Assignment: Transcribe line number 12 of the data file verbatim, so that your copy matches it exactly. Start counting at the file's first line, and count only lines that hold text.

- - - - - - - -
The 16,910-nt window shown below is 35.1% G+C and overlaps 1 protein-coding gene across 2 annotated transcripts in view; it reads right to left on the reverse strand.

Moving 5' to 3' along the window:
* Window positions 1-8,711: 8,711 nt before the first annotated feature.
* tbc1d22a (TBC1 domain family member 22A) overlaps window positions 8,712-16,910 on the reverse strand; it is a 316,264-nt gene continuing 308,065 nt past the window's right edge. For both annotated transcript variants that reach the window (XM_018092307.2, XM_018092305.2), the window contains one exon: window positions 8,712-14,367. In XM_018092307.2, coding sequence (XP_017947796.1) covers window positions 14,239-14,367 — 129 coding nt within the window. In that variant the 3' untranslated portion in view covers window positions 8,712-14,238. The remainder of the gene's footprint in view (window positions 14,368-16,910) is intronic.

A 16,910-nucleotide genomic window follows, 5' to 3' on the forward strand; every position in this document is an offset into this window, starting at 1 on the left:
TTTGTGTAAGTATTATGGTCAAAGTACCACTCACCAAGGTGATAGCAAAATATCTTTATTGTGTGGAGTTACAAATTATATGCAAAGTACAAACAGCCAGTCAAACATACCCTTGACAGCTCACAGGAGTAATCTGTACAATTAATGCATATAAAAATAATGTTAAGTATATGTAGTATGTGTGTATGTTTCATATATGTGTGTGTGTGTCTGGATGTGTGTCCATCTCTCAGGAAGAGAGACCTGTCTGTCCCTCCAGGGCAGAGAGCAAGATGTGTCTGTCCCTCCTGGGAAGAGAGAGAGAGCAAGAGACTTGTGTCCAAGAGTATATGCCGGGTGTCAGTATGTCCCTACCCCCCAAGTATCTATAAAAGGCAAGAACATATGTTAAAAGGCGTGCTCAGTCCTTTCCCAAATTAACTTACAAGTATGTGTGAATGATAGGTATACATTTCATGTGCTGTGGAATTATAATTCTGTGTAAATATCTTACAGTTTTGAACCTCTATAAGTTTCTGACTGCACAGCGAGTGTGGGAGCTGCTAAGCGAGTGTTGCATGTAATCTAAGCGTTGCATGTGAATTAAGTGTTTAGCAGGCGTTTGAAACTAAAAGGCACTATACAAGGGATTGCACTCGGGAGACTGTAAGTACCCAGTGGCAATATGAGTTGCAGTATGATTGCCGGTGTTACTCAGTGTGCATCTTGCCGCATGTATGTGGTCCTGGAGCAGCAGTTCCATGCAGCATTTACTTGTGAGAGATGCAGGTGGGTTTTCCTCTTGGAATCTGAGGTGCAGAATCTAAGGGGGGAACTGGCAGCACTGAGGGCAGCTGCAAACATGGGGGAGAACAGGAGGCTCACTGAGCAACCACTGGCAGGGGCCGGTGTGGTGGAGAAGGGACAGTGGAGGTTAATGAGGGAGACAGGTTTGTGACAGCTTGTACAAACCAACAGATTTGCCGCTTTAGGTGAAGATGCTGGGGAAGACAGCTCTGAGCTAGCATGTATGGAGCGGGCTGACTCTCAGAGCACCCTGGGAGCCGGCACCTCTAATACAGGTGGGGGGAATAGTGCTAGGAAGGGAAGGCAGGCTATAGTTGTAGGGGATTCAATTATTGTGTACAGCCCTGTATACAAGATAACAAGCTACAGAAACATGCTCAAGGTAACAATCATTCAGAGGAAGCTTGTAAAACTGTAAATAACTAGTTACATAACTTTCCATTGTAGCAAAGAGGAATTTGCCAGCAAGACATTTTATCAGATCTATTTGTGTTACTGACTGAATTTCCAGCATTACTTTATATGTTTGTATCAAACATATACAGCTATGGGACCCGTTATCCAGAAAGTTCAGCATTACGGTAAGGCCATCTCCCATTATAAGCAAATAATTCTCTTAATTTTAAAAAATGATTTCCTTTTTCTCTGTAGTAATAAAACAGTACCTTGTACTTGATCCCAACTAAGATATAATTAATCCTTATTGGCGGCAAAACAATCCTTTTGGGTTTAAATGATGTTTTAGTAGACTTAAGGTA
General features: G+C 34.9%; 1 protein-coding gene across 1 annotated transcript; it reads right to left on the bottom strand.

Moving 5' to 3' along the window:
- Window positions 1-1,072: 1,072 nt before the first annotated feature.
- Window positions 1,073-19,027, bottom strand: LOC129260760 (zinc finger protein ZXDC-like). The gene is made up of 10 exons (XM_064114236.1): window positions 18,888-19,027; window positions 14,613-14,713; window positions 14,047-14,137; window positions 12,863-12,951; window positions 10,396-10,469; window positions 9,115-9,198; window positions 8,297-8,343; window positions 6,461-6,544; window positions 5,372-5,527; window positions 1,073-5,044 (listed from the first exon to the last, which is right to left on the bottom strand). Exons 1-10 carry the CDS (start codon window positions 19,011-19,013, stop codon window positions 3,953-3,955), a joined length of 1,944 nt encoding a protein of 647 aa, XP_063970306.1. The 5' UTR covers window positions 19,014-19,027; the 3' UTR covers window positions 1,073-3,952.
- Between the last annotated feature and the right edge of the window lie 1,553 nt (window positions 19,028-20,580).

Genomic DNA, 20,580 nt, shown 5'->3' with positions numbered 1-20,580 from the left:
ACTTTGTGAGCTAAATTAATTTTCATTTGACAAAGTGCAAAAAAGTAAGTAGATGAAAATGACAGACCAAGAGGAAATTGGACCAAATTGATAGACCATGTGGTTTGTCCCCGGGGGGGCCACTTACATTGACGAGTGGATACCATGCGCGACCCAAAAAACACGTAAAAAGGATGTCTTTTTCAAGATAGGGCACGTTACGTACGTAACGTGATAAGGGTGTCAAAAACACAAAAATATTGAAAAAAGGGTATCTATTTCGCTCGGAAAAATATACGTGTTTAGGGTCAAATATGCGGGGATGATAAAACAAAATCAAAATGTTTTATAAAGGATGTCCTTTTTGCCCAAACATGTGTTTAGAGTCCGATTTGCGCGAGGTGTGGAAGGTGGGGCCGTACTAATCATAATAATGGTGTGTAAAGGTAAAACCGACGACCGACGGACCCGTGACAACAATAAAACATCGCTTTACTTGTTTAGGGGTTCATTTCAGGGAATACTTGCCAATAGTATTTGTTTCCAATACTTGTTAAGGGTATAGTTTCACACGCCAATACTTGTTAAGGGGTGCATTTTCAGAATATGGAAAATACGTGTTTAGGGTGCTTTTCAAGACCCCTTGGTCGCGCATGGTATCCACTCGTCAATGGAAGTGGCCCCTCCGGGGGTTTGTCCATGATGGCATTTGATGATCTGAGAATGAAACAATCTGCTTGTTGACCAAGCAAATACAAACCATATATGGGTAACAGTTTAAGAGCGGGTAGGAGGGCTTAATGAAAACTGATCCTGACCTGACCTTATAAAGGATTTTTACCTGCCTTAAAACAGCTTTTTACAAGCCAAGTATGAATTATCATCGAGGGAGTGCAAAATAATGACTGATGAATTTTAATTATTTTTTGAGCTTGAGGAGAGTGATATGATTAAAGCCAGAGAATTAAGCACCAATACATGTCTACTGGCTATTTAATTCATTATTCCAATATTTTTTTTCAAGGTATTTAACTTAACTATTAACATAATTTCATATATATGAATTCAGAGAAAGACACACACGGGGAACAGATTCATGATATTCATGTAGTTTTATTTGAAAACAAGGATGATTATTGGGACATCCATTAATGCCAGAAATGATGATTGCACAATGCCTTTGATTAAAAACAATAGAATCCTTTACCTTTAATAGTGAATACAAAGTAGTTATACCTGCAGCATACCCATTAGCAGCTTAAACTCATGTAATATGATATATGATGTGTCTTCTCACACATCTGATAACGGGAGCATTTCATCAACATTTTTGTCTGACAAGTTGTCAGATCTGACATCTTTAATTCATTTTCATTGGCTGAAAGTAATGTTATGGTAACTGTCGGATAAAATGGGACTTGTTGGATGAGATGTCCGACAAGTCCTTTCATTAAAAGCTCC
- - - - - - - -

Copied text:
Genomic DNA, 20,580 nt, shown 5'->3' with positions numbered 1-20,580 from the left: